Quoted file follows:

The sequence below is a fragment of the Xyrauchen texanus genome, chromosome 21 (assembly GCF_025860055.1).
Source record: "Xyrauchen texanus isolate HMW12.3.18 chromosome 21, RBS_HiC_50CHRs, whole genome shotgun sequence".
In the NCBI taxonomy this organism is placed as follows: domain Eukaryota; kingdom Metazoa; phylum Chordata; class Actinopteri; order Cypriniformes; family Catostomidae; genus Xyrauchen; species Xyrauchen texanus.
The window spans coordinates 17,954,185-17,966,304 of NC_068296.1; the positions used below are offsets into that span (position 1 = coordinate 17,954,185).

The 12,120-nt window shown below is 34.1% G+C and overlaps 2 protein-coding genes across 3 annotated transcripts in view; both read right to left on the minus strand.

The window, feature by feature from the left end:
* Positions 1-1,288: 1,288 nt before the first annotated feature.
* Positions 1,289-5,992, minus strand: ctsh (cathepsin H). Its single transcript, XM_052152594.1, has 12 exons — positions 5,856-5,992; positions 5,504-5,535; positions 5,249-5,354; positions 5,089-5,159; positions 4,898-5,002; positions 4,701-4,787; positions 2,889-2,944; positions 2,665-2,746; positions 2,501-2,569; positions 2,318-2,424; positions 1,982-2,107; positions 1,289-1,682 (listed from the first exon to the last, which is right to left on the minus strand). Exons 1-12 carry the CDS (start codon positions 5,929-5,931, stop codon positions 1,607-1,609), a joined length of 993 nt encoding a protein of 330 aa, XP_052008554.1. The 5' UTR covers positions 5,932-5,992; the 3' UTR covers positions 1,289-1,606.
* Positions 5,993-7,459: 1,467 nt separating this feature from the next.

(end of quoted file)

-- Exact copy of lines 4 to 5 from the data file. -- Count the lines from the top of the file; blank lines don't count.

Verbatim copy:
The window spans coordinates 17,954,185-17,966,304 of NC_068296.1; the positions used below are offsets into that span (position 1 = coordinate 17,954,185).

The 12,120-nt window shown below is 34.1% G+C and overlaps 2 protein-coding genes across 3 annotated transcripts in view; both read right to left on the minus strand.